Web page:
I cried for the people who had gone to work that morning, perhaps dreading a meeting of their own, never thinking they would die that day. I cried for the police and firemen who rushed into the burning buildings, knowing how dangerous it was, but risking—and giving—their lives in an attempt to save others. I cried for the heroes of Flight 93 who wrested control from the hijackers and crashed the plane into a Pennsylvania field rather than let it be a weapon against another building. I cried for the loss of our innocence, our invincibility that was shattered, and the knowledge that our world would never be the same.

 And I returned to God.

I didn’t go to church, except for the occasional Christmas or Easter, in the decades before September 11th. God and I had had a falling out. I figured that some day, a day far in the future when I was closer to death, I’d take some time and figure out this whole religion thing. But there wasn’t any urgency about it. I was young yet. Well, young enough.

But the enormity of what happened that day made me realize that I needed something bigger than myself to understand it, to accept it, and to move forward. I needed to be able to make sense of something that was, at its core, senseless.

I spent the next several months going to various churches, staying longer at some than others, but never finding quite the right fit. Finally I decided to try a Lutheran church that wasn’t too far away. I’d put the Lutheran church at the bottom of my list because, well, because I’d been raised a Missouri Synod Lutheran and hadn’t particularly cared for it.

I went to House of Prayer in Hingham, Massachusetts without much hope one Sunday morning. And found a warm and welcoming ELCA congregation. The minister remembered my name after the first Sunday, some older women kind of adopted me and encouraged me to join their weekly Bible study group, and I started doing some of that exploration of faith that I’d put off so long.

I used to ask myself on occasion whether God had caused the events of September 11th to bring me back to Him. That seemed like a lot of hubris and I’m not sure I could accept the fact that God had been the cause of something so awful.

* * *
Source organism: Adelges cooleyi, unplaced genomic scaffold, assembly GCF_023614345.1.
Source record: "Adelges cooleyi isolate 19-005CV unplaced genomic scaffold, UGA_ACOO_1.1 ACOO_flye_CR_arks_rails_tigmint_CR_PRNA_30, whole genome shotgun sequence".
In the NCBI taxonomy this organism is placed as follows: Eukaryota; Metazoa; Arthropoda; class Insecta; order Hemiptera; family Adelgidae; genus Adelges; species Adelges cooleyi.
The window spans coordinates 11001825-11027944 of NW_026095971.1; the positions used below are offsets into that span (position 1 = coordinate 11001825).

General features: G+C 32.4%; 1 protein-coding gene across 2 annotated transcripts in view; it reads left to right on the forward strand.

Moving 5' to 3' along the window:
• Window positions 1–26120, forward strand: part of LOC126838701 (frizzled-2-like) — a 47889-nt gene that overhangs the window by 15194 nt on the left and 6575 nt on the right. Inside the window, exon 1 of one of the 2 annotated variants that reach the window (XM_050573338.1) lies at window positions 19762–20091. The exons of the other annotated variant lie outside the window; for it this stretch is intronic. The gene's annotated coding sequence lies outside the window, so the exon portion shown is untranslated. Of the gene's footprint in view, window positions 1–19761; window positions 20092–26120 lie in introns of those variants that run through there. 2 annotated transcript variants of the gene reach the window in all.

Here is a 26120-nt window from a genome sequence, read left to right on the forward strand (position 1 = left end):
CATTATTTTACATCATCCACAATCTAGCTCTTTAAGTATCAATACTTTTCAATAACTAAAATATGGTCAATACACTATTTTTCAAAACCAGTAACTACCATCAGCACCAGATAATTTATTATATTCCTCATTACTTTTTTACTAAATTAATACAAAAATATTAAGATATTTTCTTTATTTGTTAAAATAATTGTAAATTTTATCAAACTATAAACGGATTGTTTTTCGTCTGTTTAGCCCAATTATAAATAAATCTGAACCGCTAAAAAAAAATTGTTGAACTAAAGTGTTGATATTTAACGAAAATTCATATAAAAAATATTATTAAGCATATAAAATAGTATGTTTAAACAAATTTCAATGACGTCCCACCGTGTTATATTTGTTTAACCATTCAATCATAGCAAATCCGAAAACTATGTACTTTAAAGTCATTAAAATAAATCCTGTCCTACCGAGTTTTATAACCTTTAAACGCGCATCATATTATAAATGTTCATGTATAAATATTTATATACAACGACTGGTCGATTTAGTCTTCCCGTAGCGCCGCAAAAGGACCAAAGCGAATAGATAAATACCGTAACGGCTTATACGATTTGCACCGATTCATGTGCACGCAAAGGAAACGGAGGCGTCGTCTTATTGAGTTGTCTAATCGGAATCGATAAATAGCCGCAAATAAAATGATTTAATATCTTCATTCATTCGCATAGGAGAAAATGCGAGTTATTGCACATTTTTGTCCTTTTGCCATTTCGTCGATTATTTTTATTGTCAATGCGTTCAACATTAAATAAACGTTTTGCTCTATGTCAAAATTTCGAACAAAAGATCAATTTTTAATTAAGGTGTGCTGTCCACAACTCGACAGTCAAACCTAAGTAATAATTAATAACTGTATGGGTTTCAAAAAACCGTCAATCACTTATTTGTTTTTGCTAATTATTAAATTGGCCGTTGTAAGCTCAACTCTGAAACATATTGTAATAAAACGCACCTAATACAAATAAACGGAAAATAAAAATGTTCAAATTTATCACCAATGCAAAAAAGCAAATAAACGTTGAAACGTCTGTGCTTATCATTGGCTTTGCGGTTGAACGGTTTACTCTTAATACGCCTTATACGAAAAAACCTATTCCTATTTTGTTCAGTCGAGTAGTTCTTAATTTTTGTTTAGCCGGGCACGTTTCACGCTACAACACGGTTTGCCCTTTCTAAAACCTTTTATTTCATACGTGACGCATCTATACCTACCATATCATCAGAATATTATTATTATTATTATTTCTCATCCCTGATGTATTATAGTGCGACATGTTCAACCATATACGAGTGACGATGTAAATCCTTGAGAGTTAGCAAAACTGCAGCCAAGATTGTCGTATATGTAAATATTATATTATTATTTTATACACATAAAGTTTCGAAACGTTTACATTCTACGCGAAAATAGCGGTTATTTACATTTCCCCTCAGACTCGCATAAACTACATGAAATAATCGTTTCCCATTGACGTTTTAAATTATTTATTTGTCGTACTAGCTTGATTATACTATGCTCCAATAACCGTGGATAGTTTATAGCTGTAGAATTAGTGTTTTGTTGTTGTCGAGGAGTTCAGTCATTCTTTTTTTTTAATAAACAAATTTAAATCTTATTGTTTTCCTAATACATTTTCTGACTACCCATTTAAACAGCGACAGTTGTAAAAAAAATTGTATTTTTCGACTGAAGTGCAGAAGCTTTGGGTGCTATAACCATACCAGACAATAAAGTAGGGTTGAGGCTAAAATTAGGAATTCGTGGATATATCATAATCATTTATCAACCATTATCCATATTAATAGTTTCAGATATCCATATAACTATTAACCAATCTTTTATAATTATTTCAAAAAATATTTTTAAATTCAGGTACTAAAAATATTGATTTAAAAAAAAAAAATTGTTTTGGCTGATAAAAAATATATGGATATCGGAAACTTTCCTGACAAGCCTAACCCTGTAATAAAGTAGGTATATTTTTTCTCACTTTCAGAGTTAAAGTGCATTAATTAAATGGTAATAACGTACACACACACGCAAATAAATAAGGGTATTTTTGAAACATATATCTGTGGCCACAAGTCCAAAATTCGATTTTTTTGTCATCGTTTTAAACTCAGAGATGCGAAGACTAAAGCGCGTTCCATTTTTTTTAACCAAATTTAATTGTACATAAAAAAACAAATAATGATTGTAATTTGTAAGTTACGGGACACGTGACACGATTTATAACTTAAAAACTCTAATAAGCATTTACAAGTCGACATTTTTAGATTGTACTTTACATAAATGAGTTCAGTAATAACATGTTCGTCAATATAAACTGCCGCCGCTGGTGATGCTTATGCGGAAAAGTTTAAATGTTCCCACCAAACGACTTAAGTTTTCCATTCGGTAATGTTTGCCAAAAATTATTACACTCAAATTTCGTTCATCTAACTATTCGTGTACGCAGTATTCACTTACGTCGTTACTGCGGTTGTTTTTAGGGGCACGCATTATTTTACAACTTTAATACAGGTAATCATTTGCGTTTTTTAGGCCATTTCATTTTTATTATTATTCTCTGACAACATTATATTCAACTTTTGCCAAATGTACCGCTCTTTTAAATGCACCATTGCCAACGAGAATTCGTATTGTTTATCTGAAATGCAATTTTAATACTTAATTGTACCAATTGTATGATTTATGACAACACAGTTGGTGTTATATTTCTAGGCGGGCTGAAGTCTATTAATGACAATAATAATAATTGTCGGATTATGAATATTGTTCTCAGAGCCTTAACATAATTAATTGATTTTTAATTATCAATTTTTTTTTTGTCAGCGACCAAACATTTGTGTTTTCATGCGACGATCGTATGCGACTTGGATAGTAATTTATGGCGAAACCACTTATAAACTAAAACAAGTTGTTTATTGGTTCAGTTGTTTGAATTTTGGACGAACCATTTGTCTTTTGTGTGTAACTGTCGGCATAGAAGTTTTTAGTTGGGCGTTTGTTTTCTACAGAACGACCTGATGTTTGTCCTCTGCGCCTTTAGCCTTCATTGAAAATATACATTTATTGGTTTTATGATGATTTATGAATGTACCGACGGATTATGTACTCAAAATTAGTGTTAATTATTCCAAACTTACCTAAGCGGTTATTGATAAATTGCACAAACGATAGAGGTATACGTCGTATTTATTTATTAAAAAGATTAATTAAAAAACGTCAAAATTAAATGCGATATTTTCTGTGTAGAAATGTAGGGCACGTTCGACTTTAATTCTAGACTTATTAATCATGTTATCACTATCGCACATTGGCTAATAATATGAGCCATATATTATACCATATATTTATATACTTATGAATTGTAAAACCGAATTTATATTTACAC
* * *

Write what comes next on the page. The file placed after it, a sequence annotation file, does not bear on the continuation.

I still have a lot of doubts and questions about God and Christianity. There are times I feel like a fraud. And I know that I’m not living what faith I have in as positive a fashion as I should. But I also know that I can’t imagine facing another September 11th without God. And, horrifying as it is to contemplate, there’s a good chance that there will be another September 11th in my lifetime. Evil never gives up.

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Number One on My Bucket List

Monday, September 05, 2011
A few years back there was this marvelous movie with Morgan Freeman and Jack Nicholson called "The Bucket List". It was about two men with terminal cancer who decided to do a number of things before they kicked the bucket. It started me thinking of what would be on my bucket list and what I could do to accomplish those things.

Not surprisingly, the first thing that came to mind was to see the Red Sox play at Fenway Park. Although I lived in the Boston area for eight years, I never made it to Fenway. When you live in a place, it seems like there will always be time to do things there. You regularly pass by landmarks and think, "Some day I'll have to go there." But some day never seems to come. Life gets in the way.

And then I moved to Arizona and it was a bit longer than a ride on the T to get to Fenway Park. I did manage to see the Red Sox play at Chase Field when interleague play scheduled them against the Diamondbacks. But Chase Field isn't Fenway.

This past spring I started thinking about going back to Boston for a visit. We were coming up on the Fourth of July and, with the severe drought we had, there was talk about fireworks shows being cancelled. That reminded me of what the Fourth is like in Boston. There's no place better to celebrate the Fourth than on the Esplanade with the Boston Pops and fireworks over the Charles River. So I started searching the Internet looking for travel packages that might get me there.